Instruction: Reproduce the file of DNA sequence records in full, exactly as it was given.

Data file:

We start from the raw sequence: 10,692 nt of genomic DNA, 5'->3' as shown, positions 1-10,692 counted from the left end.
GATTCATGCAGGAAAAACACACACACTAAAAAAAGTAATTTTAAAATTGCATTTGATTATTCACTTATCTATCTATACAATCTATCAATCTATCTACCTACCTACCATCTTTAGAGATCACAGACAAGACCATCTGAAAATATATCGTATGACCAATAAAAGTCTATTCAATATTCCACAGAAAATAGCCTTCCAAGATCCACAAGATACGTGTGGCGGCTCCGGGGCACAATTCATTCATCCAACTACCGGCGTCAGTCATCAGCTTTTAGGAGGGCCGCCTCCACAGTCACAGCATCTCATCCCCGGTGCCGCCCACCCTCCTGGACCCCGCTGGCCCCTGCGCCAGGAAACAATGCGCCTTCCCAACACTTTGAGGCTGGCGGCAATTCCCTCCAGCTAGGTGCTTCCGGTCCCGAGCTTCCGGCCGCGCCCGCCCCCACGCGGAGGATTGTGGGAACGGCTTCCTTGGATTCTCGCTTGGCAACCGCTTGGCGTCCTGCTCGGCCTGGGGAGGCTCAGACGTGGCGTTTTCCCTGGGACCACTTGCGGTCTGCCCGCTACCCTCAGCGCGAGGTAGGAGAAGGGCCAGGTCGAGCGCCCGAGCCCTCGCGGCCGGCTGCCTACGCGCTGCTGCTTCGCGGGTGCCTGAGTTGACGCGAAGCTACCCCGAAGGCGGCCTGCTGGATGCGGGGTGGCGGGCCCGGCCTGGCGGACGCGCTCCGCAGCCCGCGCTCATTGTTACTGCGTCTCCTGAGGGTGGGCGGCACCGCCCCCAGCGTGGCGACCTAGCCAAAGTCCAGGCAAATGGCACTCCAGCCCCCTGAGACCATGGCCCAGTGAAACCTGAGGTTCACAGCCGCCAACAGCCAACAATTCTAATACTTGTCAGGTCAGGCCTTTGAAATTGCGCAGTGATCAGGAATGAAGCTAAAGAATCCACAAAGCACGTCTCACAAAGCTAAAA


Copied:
We start from the raw sequence: 10,692 nt of genomic DNA, 5'->3' as shown, positions 1-10,692 counted from the left end.
GATTCATGCAGGAAAAACACACACACTAAAAAAAGTAATTTTAAAATTGCATTTGATTATTCACTTATCTATCTATACAATCTATCAATCTATCTACCTACCTACCATCTTTAGAGATCACAGACAAGACCATCTGAAAATATATCGTATGACCAATAAAAGTCTATTCAATATTCCACAGAAAATAGCCTTCCAAGATCCACAAGATACGTGTGGCGGCTCCGGGGCACAATTCATTCATCCAACTACCGGCGTCAGTCATCAGCTTTTAGGAGGGCCGCCTCCACAGTCACAGCATCTCATCCCCGGTGCCGCCCACCCTCCTGGACCCCGCTGGCCCCTGCGCCAGGAAACAATGCGCCTTCCCAACACTTTGAGGCTGGCGGCAATTCCCTCCAGCTAGGTGCTTCCGGTCCCGAGCTTCCGGCCGCGCCCGCCCCCACGCGGAGGATTGTGGGAACGGCTTCCTTGGATTCTCGCTTGGCAACCGCTTGGCGTCCTGCTCGGCCTGGGGAGGCTCAGACGTGGCGTTTTCCCTGGGACCACTTGCGGTCTGCCCGCTACCCTCAGCGCGAGGTAGGAGAAGGGCCAGGTCGAGCGCCCGAGCCCTCGCGGCCGGCTGCCTACGCGCTGCTGCTTCGCGGGTGCCTGAGTTGACGCGAAGCTACCCCGAAGGCGGCCTGCTGGATGCGGGGTGGCGGGCCCGGCCTGGCGGACGCGCTCCGCAGCCCGCGCTCATTGTTACTGCGTCTCCTGAGGGTGGGCGGCACCGCCCCCAGCGTGGCGACCTAGCCAAAGTCCAGGCAAATGGCACTCCAGCCCCCTGAGACCATGGCCCAGTGAAACCTGAGGTTCACAGCCGCCAACAGCCAACAATTCTAATACTTGTCAGGTCAGGCCTTTGAAATTGCGCAGTGATCAGGAATGAAGCTAAAGAATCCACAAAGCACGTCTCACAAAGCTAAAA